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This blog post is written by Jorrit Britschgi, the recently appointed Director of Exhibitions, Collections, and Research at the Rubin Museum.

A passage from Herman Hesse’s Siddhartha quite adequately describes both the physical setup of the galleries of the Rubin Museum as well as the aspirations of the artworks they contain: “We are not going in circles, we are going upwards. The path is a spiral; we have already climbed many steps.”

I have been working at the Museum as Director of Exhibitions, Collection and Research since March of this year. Whenever I’ve had a free minute in between meetings, I roam the galleries, trying to get a feel for the spaces and understand how visitors experience them for the first time. Being from the Swiss Alps—and hence sporting the legs of a mountain goat—I make use of Andrée Putman’s iconic spiral staircase that serves as the conceptual and physical backbone of our institution. The Germanic people had the ash tree Yggdrasil at the center of the cosmos; in Buddhism and Hinduism, Meru takes up that function; the Swiss have the veritable Matterhorn (referred to in local dialect as Horu, or horn) and the “Rubin-verse” is rooted in Putman’s spiral. This axis mundi is very much worth climbing.

Beginning the Journey

Made out of stainless steel and marble, the staircase seems to spiral up forever, topped only by a distant cupola lit by natural light. Likewise distant at this viewpoint at the base of the staircase is the “Restaurant at the End of the Universe,” the oasis Café Serai, awaiting the weary explorer with delicacies after considerable intellectual exertion.

The Second Floor: An Introduction to the Himalayas

A short flight of stairs takes one up to Gateway to Himalayan Art. You may not be able to tell a Buddha from a Bodhisattva; you might even think the “Green Tara” is a drink mixed in somber back alley bars in Tashkent to rival the Long Island Ice Tea. But no worries, by the end of a trip to Gateway, you will be enlightened and ready to move on to the third level.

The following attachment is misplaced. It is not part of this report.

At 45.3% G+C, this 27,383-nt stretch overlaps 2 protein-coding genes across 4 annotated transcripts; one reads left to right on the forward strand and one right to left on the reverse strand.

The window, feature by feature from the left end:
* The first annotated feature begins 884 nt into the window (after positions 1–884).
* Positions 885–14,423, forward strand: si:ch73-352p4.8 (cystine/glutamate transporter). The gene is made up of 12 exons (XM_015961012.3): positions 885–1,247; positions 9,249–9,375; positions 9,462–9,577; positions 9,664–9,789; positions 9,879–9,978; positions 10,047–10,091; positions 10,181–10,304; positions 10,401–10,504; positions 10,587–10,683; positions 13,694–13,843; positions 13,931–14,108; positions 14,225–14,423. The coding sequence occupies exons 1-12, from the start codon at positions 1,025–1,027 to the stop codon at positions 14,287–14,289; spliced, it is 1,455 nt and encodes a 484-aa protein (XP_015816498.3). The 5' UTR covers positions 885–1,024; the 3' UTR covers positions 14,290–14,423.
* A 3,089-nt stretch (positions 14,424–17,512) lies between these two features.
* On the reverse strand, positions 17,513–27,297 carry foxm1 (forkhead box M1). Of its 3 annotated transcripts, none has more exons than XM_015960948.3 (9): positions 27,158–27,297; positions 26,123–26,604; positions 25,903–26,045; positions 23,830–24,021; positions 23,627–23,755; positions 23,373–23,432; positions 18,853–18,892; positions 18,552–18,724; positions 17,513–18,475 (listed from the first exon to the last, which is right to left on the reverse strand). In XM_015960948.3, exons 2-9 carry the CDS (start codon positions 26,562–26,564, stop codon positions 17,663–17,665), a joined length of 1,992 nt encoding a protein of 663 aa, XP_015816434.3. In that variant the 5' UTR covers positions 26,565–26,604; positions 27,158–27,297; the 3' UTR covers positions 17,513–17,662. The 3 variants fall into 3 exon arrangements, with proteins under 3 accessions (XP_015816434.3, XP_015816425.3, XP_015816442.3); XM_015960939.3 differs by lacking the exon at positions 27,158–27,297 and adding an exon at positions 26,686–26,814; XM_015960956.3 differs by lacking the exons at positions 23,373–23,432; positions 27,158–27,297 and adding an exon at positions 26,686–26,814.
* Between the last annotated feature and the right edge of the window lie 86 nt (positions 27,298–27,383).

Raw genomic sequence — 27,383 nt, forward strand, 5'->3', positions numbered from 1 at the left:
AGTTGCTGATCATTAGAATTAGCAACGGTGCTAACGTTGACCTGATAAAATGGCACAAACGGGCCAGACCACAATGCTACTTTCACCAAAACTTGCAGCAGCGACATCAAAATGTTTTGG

The Third Floor: Artistic Masterpieces “Across Space and Time”

The third floor’s Masterworks of Himalayan Art exhibition demands much more from visitors, by introducing stylistic developments across space and time. This is where the great collection of the Rubin Museum comes into play. You may be entranced by the outstanding works of art; you may be awestruck by the technical artistic achievements and back stories;or you may find delight in making stylistic connections all the way from the Indian Subcontinent to Kashmir and the Tibetan plateau. However, even the most seasoned museum-goer needs a rest at some point, and this is where the next floor comes in handy.

The Fourth Floor: A Space to Reflect

Sacred Spaces features our Tibetan Buddhist Shrine Room, a space for contemplating artworks in an immersive context. Surround yourself with the traditions of the Himalayas, take a breath, and hear distant Tibetan long horns while you gaze at the astonishing panoramic vista photographed in Mustang, Nepal.

The Fifth Floor and Beyond: More to Discover

And yes, you have arrived and are ready for the next two levels, which feature a home for our impressive roster of temporary exhibitions. Keen on knowing about the role that the seasons play in Nepalese art or how cultural icon Genesis Breyer P-Orridge found inspiration in the spiritual culture of Kathmandu? The answers all lie in the Museum’s upper levels.

Embark on the journey yourself! Plan a visit to the Rubin Museum.